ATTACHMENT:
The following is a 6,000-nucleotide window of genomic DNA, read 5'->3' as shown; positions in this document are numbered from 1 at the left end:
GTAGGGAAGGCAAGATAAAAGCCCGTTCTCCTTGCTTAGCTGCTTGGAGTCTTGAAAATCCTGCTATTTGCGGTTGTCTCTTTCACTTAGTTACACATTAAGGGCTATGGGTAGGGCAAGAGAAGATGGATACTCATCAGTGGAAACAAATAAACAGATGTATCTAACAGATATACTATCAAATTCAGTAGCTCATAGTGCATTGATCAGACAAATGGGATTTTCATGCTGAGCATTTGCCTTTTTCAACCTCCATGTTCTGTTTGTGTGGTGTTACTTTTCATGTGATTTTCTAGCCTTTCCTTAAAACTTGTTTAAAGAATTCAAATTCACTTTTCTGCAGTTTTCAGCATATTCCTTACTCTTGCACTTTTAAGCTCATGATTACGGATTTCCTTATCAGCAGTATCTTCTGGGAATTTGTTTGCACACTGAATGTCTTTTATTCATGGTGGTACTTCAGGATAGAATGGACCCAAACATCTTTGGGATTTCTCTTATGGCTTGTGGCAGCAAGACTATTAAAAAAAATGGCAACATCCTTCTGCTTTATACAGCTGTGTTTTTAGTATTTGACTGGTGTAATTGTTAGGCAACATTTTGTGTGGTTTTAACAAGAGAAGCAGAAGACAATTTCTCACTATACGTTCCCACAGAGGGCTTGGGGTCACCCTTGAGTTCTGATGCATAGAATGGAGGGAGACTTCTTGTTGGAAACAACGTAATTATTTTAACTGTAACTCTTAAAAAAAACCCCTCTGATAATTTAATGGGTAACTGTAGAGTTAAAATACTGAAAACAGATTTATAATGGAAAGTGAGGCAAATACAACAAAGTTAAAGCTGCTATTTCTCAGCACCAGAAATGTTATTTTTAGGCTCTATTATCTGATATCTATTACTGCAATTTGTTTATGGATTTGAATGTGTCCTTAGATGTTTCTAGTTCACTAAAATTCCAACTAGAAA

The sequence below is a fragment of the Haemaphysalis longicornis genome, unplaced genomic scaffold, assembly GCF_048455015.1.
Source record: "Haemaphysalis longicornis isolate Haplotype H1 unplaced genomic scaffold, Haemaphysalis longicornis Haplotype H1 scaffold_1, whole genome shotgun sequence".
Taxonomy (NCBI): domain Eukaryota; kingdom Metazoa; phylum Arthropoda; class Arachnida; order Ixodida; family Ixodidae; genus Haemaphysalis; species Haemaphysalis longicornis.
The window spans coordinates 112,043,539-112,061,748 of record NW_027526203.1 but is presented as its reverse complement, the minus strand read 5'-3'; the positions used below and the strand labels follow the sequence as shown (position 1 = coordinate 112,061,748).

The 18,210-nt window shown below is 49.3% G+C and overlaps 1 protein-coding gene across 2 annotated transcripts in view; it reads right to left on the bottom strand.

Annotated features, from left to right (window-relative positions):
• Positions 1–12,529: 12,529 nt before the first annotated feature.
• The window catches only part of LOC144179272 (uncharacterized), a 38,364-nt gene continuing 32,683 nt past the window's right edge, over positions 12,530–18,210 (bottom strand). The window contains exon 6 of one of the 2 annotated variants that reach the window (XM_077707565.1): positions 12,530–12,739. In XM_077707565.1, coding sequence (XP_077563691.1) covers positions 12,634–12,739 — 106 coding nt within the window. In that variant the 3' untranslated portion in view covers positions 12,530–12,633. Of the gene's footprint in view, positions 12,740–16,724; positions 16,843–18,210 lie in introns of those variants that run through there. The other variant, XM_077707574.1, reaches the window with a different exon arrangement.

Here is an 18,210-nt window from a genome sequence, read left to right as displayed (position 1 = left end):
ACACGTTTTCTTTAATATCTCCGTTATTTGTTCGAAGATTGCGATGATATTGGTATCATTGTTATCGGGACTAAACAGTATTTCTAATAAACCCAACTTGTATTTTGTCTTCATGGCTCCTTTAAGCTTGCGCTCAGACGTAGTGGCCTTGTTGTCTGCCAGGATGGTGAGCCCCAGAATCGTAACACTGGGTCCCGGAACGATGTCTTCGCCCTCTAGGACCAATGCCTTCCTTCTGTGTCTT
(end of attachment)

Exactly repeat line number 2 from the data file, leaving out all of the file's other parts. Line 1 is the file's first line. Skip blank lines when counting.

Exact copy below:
GTAGGGAAGGCAAGATAAAAGCCCGTTCTCCTTGCTTAGCTGCTTGGAGTCTTGAAAATCCTGCTATTTGCGGTTGTCTCTTTCACTTAGTTACACATTAAGGGCTATGGGTAGGGCAAGAGAAGATGGATACTCATCAGTGGAAACAAATAAACAGATGTATCTAACAGATATACTATCAAATTCAGTAGCTCATAGTGCATTGATCAGACAAATGGGATTTTCATGCTGAGCATTTGCCTTTTTCAACCTCCATGTTCTGTTTGTGTGGTGTTACTTTTCATGTGATTTTCTAGCCTTTCCTTAAAACTTGTTTAAAGAATTCAAATTCACTTTTCTGCAGTTTTCAGCATATTCCTTACTCTTGCACTTTTAAGCTCATGATTACGGATTTCCTTATCAGCAGTATCTTCTGGGAATTTGTTTGCACACTGAATGTCTTTTATTCATGGTGGTACTTCAGGATAGAATGGACCCAAACATCTTTGGGATTTCTCTTATGGCTTGTGGCAGCAAGACTATTAAAAAAAATGGCAACATCCTTCTGCTTTATACAGCTGTGTTTTTAGTATTTGACTGGTGTAATTGTTAGGCAACATTTTGTGTGGTTTTAACAAGAGAAGCAGAAGACAATTTCTCACTATACGTTCCCACAGAGGGCTTGGGGTCACCCTTGAGTTCTGATGCATAGAATGGAGGGAGACTTCTTGTTGGAAACAACGTAATTATTTTAACTGTAACTCTTAAAAAAAACCCCTCTGATAATTTAATGGGTAACTGTAGAGTTAAAATACTGAAAACAGATTTATAATGGAAAGTGAGGCAAATACAACAAAGTTAAAGCTGCTATTTCTCAGCACCAGAAATGTTATTTTTAGGCTCTATTATCTGATATCTATTACTGCAATTTGTTTATGGATTTGAATGTGTCCTTAGATGTTTCTAGTTCACTAAAATTCCAACTAGAAA